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BizReport : Blogs & Content archives : June 15, 2018

Expert: Why free isn't free and how publishers can educate consumers

Facebook is rumored to be considering a paid subscription for the world's largest social network, a move that would allow social network users to avoid all the ads that clutter newsfeeds. While this move may be celebrated by consumers, it won't be appreciated by advertisers, and that is why, according to one expert, marketers need to do a better job of explaining now how free isn't always free in the digital space.

by Kristina Knight

Kristina: You've said that the industry, as a whole, hasn't done enough to explain what "Free" means. What do you mean by this?

Paul Thompson, CRO, Blis: Personal data is actually a transactional free for services but the consumers haven't been made aware of this. Using terminology such as free to describe the service isn't truthful. Advertising is a $500 billion industry--brands need to be transparent on what the trade off is and how consumers contribute to it.  Consumers should be told outright if you want this free content, you need to pay for it with your data.  The industry as a whole needs to be more open in explaining what's going on in these transactions. Once we get there, some behaviors might change but we'll still see many people opt-in for convenience, similar to what we're seeing with GDPR.

Kristina: How can publishers/brands better explain just how 'free' content works, in relation to customer data?

Paul: Brands/publishers should be directly communicating to consumers that if they want free content, they will need to pay for it with their data. This seems to be pretty fair exchange and the added benefit I get to see adverts for products I might actually want to buy. This exchange shouldn't be buried in terms and conditions that consumers will not look at but instead be up front and center on the screen when signing up for an account (and in plain American / English). Additionally, it would behoove these brands and publishers to speak about the topic publicly. Explain that consumer data is valuable but there is an option to opt-out if you change your mind.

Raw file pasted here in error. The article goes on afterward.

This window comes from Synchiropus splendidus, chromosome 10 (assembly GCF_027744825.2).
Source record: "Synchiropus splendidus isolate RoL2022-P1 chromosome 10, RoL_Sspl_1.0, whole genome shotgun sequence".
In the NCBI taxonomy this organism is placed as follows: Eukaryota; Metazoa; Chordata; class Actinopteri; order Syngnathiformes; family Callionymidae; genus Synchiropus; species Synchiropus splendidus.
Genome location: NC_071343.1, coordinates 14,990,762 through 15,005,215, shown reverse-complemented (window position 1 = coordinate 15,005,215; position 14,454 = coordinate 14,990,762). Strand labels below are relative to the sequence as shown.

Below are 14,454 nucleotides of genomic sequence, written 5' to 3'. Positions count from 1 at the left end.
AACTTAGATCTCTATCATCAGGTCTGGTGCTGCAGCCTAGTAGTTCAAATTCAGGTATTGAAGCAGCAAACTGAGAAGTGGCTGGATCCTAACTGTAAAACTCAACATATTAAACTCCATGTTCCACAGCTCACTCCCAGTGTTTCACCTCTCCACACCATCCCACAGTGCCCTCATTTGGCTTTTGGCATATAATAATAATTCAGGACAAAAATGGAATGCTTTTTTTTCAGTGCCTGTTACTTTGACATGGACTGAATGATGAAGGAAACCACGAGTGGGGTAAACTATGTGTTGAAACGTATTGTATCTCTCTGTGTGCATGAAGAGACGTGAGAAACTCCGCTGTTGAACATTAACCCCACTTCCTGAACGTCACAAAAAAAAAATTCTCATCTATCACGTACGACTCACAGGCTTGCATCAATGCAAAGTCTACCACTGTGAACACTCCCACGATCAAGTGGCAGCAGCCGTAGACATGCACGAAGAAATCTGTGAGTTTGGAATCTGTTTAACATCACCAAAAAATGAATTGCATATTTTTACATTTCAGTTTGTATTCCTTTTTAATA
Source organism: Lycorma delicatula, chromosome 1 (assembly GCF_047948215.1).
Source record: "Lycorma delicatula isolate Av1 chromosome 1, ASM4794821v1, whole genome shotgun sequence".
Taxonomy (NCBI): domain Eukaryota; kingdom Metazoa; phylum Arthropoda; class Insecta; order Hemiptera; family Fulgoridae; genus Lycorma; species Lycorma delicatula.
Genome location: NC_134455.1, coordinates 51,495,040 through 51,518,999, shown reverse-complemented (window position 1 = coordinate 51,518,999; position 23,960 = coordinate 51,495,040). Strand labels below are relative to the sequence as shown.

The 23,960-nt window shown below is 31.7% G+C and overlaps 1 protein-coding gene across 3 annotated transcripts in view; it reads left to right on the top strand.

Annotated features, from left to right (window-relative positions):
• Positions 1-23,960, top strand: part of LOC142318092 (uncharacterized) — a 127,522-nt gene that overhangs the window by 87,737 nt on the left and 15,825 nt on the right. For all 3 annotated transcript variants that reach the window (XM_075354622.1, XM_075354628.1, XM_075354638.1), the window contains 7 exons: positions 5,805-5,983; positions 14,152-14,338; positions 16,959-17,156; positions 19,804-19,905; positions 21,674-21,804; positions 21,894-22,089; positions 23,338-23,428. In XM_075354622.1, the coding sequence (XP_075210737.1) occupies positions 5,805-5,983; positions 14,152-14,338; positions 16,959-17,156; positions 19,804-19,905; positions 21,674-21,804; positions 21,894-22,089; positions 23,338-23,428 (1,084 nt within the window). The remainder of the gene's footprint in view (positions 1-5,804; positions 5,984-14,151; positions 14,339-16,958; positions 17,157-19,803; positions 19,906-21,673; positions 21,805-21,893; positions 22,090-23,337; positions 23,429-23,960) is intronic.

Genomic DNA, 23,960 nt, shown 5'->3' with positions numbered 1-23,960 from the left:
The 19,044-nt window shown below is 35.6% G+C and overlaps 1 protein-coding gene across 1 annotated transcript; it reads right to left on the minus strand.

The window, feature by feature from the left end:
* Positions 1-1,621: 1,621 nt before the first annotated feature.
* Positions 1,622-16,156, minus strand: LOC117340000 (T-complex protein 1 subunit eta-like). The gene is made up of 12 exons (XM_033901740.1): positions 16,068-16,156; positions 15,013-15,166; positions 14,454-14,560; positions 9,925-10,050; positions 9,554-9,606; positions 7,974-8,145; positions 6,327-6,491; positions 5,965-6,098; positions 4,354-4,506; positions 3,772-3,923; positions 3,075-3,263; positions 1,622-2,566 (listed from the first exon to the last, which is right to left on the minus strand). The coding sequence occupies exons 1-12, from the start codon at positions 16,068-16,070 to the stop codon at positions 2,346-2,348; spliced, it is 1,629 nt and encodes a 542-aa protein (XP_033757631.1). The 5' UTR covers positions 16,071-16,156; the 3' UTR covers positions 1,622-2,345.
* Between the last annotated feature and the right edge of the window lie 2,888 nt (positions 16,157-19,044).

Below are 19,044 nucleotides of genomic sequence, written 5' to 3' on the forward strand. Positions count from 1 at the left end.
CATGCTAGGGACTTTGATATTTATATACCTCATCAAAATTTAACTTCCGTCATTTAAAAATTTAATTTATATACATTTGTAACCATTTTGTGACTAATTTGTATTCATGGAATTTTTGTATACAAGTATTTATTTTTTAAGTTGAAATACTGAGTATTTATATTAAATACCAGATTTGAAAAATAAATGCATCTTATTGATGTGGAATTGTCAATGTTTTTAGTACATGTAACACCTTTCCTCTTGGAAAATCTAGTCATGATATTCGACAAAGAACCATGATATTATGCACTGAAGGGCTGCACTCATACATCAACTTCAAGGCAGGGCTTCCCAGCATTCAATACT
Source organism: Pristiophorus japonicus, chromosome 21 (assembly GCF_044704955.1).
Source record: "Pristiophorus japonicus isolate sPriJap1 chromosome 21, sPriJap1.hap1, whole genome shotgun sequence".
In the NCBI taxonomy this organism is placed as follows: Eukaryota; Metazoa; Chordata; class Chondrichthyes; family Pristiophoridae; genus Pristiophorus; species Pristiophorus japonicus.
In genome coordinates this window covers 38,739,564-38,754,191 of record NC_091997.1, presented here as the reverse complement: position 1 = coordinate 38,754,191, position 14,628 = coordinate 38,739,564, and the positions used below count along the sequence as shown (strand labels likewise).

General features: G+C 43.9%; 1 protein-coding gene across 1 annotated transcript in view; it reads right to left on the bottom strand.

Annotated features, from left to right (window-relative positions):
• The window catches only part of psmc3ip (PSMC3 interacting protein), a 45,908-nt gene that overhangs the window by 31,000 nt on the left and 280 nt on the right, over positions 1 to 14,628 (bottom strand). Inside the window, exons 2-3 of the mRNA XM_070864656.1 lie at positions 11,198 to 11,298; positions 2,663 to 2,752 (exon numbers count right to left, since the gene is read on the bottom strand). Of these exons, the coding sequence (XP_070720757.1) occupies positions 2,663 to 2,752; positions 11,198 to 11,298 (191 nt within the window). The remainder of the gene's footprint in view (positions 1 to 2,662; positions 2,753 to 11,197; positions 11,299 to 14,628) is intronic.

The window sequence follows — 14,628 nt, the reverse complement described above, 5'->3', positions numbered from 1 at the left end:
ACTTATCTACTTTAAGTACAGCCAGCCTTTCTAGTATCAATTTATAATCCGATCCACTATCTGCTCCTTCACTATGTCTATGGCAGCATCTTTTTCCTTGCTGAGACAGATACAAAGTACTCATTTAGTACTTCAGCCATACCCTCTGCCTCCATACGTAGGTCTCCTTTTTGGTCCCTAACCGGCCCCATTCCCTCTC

Kristina: What impact do you think the Facebook paid option will have on social media? What about on publishing, in general?

Paul: I don't believe that people will want to pay to use Facebook to avoid ads. It's too inconvenient. Perhaps they will for a while and then go back to the "free" version. I can't see it thou Sheryl Sandberg has floated the idea. But the exchange with Facebook if properly managed is fair. If we do see a larger number of users moving over to the paid version, it'll dramatically change the value of the platform for brands and publishers. Once this happens, Facebook will stop working for marketers.

Behavioral experts and anthropologists will tell you most social media networks fade and go they are like a virus that grows quickly and then contracts. Therefore, I think we'll find that a few years time, Facebook won't be as relevant. In fact, Facebook might not be there in 20 years. Trends come and go and every generation is looking for something new. But for now Facebook will buy up any rival network that threatens its dominance.

Tags: advertising, Blis, digital content, Facebook trends, free content trends, social media trends

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